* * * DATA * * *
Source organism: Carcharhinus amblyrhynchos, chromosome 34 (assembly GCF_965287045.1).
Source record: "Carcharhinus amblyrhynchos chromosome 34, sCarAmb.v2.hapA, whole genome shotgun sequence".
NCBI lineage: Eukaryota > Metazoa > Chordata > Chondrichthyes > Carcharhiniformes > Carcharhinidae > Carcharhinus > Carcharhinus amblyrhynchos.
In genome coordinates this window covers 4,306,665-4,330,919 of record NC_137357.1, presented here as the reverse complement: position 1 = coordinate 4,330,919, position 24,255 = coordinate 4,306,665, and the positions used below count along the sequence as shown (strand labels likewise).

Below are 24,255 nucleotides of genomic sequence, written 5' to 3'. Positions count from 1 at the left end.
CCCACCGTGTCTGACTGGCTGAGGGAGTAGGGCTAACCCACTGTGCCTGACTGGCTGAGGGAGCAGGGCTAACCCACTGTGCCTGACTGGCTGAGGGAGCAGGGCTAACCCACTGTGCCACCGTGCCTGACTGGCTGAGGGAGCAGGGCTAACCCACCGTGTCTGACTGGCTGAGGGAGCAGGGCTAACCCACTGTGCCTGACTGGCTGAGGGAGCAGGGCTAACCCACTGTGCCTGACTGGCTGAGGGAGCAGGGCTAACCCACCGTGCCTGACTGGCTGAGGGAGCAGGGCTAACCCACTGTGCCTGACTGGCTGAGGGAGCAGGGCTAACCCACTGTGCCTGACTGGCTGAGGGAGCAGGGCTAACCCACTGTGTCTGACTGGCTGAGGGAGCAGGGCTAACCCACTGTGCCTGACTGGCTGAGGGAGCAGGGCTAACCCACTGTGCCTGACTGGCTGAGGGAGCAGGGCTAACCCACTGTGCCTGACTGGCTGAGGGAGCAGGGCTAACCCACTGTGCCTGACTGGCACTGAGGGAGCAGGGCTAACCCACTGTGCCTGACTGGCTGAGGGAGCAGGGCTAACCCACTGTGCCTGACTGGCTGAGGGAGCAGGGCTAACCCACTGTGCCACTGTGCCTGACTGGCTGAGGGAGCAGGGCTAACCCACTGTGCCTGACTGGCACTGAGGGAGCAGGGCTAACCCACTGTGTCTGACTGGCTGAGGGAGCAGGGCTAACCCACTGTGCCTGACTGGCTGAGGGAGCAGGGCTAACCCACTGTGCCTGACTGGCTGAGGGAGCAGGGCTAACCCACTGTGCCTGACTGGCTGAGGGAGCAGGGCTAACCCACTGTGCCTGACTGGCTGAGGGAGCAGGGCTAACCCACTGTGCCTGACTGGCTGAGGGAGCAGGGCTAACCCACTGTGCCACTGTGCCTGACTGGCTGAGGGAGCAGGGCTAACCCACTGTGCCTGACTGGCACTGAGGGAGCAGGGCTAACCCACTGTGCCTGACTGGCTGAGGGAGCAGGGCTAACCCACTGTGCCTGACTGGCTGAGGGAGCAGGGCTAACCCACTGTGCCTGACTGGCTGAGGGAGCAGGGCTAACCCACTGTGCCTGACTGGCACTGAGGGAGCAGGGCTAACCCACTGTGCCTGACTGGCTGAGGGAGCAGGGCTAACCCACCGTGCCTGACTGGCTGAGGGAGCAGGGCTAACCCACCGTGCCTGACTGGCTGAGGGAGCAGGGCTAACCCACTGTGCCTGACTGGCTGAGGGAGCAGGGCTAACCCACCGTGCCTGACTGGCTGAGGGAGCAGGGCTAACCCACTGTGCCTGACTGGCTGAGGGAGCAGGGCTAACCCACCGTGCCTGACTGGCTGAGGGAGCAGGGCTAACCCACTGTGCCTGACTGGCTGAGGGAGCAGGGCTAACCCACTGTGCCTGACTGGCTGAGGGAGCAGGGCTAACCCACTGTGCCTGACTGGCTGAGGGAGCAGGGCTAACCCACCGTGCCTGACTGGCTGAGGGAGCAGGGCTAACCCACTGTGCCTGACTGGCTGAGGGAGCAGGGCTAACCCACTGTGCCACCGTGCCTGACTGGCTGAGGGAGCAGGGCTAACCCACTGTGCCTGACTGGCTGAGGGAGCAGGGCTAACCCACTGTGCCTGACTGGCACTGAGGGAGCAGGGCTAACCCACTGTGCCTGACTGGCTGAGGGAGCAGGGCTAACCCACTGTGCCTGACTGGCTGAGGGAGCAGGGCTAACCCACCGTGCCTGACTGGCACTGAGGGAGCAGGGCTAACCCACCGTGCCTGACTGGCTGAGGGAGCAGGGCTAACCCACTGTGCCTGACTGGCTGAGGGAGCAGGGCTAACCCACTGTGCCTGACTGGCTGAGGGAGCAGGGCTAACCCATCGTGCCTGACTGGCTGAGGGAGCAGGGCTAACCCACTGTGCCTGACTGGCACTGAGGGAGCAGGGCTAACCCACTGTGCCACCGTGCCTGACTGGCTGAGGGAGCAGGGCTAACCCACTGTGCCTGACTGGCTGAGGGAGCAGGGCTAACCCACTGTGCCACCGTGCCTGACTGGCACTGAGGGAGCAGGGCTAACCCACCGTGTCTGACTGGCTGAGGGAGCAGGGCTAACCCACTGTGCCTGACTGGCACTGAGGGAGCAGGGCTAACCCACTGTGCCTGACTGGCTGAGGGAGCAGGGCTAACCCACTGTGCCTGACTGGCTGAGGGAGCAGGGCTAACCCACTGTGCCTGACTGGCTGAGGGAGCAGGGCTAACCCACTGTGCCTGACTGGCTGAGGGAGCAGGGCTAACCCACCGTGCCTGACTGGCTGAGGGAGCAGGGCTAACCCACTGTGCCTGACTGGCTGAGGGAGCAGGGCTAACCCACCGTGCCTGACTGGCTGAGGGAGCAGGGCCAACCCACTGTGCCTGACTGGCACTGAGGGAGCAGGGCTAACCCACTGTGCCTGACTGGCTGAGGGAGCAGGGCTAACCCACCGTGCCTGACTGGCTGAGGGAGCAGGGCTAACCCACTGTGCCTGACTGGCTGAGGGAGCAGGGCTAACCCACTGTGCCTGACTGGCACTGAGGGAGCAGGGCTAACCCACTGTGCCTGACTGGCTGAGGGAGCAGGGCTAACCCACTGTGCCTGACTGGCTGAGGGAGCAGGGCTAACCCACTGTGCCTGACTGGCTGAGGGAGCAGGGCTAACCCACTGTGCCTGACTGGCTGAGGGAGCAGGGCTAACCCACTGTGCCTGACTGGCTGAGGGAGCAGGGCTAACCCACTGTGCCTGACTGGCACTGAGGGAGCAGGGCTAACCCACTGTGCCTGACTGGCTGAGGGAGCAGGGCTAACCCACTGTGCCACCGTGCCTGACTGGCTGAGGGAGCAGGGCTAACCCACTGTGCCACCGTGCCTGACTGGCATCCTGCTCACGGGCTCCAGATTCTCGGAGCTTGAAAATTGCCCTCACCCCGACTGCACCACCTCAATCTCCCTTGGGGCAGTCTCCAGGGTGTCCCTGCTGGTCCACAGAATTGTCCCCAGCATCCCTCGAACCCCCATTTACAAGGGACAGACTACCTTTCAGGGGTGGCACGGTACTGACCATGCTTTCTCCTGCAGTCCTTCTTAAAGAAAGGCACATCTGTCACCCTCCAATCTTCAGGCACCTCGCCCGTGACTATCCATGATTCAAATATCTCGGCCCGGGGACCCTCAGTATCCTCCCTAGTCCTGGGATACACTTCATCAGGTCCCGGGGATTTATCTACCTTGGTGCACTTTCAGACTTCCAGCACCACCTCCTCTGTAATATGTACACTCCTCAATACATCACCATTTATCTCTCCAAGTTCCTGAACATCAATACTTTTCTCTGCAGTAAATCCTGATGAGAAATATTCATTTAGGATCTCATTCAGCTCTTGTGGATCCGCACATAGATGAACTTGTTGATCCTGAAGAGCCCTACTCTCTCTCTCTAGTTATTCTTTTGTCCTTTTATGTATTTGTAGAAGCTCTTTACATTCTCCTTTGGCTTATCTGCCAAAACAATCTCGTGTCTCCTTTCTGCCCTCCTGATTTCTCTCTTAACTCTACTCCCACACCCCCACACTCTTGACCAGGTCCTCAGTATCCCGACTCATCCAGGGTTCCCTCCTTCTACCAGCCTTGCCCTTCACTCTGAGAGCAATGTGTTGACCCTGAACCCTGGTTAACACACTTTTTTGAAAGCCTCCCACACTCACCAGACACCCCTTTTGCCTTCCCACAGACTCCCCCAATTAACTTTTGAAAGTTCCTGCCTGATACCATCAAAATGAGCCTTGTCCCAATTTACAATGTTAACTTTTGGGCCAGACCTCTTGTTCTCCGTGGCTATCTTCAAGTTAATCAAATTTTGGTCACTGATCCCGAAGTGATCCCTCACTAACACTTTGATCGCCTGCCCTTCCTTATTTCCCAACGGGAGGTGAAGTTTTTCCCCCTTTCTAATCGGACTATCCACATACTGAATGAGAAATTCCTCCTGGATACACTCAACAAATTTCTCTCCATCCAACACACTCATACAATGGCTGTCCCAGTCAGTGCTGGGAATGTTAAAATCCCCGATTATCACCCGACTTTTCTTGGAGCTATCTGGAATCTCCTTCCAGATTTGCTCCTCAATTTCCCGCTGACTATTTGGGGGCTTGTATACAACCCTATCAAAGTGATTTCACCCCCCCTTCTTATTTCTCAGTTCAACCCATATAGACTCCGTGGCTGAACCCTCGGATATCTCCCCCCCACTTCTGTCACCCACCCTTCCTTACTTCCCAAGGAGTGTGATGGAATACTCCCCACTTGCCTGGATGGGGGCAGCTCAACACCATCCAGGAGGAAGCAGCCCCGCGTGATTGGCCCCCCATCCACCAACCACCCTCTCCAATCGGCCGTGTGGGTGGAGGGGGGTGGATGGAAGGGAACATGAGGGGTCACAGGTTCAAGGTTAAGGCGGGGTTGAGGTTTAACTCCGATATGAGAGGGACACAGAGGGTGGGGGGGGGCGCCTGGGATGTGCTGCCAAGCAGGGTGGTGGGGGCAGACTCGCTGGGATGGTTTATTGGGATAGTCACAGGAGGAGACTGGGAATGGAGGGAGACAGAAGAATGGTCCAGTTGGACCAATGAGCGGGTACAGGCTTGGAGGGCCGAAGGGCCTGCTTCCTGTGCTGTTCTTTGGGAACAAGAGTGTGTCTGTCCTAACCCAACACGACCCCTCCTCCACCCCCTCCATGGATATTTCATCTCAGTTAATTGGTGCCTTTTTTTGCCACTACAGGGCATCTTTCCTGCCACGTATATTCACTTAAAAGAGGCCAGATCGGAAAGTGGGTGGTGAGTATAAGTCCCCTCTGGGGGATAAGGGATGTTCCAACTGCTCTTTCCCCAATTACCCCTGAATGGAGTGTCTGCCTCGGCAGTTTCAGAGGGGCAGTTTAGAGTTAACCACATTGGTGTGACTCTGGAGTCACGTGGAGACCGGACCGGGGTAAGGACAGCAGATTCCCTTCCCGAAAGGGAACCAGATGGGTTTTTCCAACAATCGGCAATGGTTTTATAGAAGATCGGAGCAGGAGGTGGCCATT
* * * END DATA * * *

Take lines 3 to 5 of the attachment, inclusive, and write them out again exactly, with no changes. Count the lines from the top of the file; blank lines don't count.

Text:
NCBI lineage: Eukaryota > Metazoa > Chordata > Chondrichthyes > Carcharhiniformes > Carcharhinidae > Carcharhinus > Carcharhinus amblyrhynchos.
In genome coordinates this window covers 4,306,665-4,330,919 of record NC_137357.1, presented here as the reverse complement: position 1 = coordinate 4,330,919, position 24,255 = coordinate 4,306,665, and the positions used below count along the sequence as shown (strand labels likewise).

Below are 24,255 nucleotides of genomic sequence, written 5' to 3'. Positions count from 1 at the left end.